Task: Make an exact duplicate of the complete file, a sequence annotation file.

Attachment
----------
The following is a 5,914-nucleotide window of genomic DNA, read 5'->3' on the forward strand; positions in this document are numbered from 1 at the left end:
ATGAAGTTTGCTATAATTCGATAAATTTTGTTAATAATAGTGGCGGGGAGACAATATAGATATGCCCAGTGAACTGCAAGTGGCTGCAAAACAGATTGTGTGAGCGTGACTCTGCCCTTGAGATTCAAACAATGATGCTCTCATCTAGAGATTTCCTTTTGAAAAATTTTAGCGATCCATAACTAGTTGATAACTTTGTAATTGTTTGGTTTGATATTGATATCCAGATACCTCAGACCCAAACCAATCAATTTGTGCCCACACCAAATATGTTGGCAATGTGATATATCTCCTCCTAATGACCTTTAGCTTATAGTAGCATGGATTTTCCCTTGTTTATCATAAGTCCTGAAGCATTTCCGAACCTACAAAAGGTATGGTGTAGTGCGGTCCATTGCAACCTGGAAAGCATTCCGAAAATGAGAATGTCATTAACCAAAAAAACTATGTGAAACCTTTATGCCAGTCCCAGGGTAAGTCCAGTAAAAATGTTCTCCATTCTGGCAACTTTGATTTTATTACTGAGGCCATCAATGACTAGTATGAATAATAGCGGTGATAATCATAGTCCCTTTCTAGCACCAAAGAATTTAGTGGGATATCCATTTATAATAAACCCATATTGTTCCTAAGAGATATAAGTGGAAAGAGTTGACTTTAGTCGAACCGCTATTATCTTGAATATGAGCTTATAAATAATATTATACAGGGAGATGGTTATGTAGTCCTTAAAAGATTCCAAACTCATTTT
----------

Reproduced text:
The following is a 5,914-nucleotide window of genomic DNA, read 5'->3' on the forward strand; positions in this document are numbered from 1 at the left end:
ATGAAGTTTGCTATAATTCGATAAATTTTGTTAATAATAGTGGCGGGGAGACAATATAGATATGCCCAGTGAACTGCAAGTGGCTGCAAAACAGATTGTGTGAGCGTGACTCTGCCCTTGAGATTCAAACAATGATGCTCTCATCTAGAGATTTCCTTTTGAAAAATTTTAGCGATCCATAACTAGTTGATAACTTTGTAATTGTTTGGTTTGATATTGATATCCAGATACCTCAGACCCAAACCAATCAATTTGTGCCCACACCAAATATGTTGGCAATGTGATATATCTCCTCCTAATGACCTTTAGCTTATAGTAGCATGGATTTTCCCTTGTTTATCATAAGTCCTGAAGCATTTCCGAACCTACAAAAGGTATGGTGTAGTGCGGTCCATTGCAACCTGGAAAGCATTCCGAAAATGAGAATGTCATTAACCAAAAAAACTATGTGAAACCTTTATGCCAGTCCCAGGGTAAGTCCAGTAAAAATGTTCTCCATTCTGGCAACTTTGATTTTATTACTGAGGCCATCAATGACTAGTATGAATAATAGCGGTGATAATCATAGTCCCTTTCTAGCACCAAAGAATTTAGTGGGATATCCATTTATAATAAACCCATATTGTTCCTAAGAGATATAAGTGGAAAGAGTTGACTTTAGTCGAACCGCTATTATCTTGAATATGAGCTTATAAATAATATTATACAGGGAGATGGTTATGTAGTCCTTAAAAGATTCCAAACTCATTTT